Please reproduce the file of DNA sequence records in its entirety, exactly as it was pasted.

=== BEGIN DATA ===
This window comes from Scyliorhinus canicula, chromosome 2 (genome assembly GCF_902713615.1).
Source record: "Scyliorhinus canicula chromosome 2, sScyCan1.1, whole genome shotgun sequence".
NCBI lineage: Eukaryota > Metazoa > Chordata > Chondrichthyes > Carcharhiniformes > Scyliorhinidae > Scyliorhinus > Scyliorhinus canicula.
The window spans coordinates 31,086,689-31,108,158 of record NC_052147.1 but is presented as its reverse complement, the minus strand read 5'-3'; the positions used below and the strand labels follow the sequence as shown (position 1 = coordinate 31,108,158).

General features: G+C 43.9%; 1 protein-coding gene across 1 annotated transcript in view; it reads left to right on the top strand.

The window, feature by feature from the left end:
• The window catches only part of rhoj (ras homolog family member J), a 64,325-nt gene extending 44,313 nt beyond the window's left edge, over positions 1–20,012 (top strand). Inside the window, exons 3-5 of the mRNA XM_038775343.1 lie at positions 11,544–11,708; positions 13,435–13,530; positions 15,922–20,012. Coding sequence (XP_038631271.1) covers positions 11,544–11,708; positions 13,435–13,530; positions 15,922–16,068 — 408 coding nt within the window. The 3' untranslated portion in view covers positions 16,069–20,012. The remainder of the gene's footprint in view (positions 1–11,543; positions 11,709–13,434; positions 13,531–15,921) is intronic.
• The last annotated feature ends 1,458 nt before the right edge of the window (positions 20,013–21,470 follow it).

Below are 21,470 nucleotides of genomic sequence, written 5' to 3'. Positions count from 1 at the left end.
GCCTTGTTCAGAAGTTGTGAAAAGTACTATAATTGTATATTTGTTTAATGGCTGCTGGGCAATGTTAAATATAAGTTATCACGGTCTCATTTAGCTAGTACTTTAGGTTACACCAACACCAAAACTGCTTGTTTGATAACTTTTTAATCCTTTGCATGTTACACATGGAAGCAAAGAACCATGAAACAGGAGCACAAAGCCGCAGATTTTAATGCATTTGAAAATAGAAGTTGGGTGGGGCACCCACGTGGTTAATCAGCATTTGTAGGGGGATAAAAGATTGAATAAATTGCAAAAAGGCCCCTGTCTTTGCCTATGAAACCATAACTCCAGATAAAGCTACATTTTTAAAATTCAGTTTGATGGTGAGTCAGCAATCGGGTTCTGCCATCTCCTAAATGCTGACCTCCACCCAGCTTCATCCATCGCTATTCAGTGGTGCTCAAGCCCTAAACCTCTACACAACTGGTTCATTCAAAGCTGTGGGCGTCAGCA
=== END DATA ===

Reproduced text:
This window comes from Scyliorhinus canicula, chromosome 2 (genome assembly GCF_902713615.1).
Source record: "Scyliorhinus canicula chromosome 2, sScyCan1.1, whole genome shotgun sequence".
NCBI lineage: Eukaryota > Metazoa > Chordata > Chondrichthyes > Carcharhiniformes > Scyliorhinidae > Scyliorhinus > Scyliorhinus canicula.
The window spans coordinates 31,086,689-31,108,158 of record NC_052147.1 but is presented as its reverse complement, the minus strand read 5'-3'; the positions used below and the strand labels follow the sequence as shown (position 1 = coordinate 31,108,158).

General features: G+C 43.9%; 1 protein-coding gene across 1 annotated transcript in view; it reads left to right on the top strand.

The window, feature by feature from the left end:
• The window catches only part of rhoj (ras homolog family member J), a 64,325-nt gene extending 44,313 nt beyond the window's left edge, over positions 1–20,012 (top strand). Inside the window, exons 3-5 of the mRNA XM_038775343.1 lie at positions 11,544–11,708; positions 13,435–13,530; positions 15,922–20,012. Coding sequence (XP_038631271.1) covers positions 11,544–11,708; positions 13,435–13,530; positions 15,922–16,068 — 408 coding nt within the window. The 3' untranslated portion in view covers positions 16,069–20,012. The remainder of the gene's footprint in view (positions 1–11,543; positions 11,709–13,434; positions 13,531–15,921) is intronic.
• The last annotated feature ends 1,458 nt before the right edge of the window (positions 20,013–21,470 follow it).

Below are 21,470 nucleotides of genomic sequence, written 5' to 3'. Positions count from 1 at the left end.
GCCTTGTTCAGAAGTTGTGAAAAGTACTATAATTGTATATTTGTTTAATGGCTGCTGGGCAATGTTAAATATAAGTTATCACGGTCTCATTTAGCTAGTACTTTAGGTTACACCAACACCAAAACTGCTTGTTTGATAACTTTTTAATCCTTTGCATGTTACACATGGAAGCAAAGAACCATGAAACAGGAGCACAAAGCCGCAGATTTTAATGCATTTGAAAATAGAAGTTGGGTGGGGCACCCACGTGGTTAATCAGCATTTGTAGGGGGATAAAAGATTGAATAAATTGCAAAAAGGCCCCTGTCTTTGCCTATGAAACCATAACTCCAGATAAAGCTACATTTTTAAAATTCAGTTTGATGGTGAGTCAGCAATCGGGTTCTGCCATCTCCTAAATGCTGACCTCCACCCAGCTTCATCCATCGCTATTCAGTGGTGCTCAAGCCCTAAACCTCTACACAACTGGTTCATTCAAAGCTGTGGGCGTCAGCA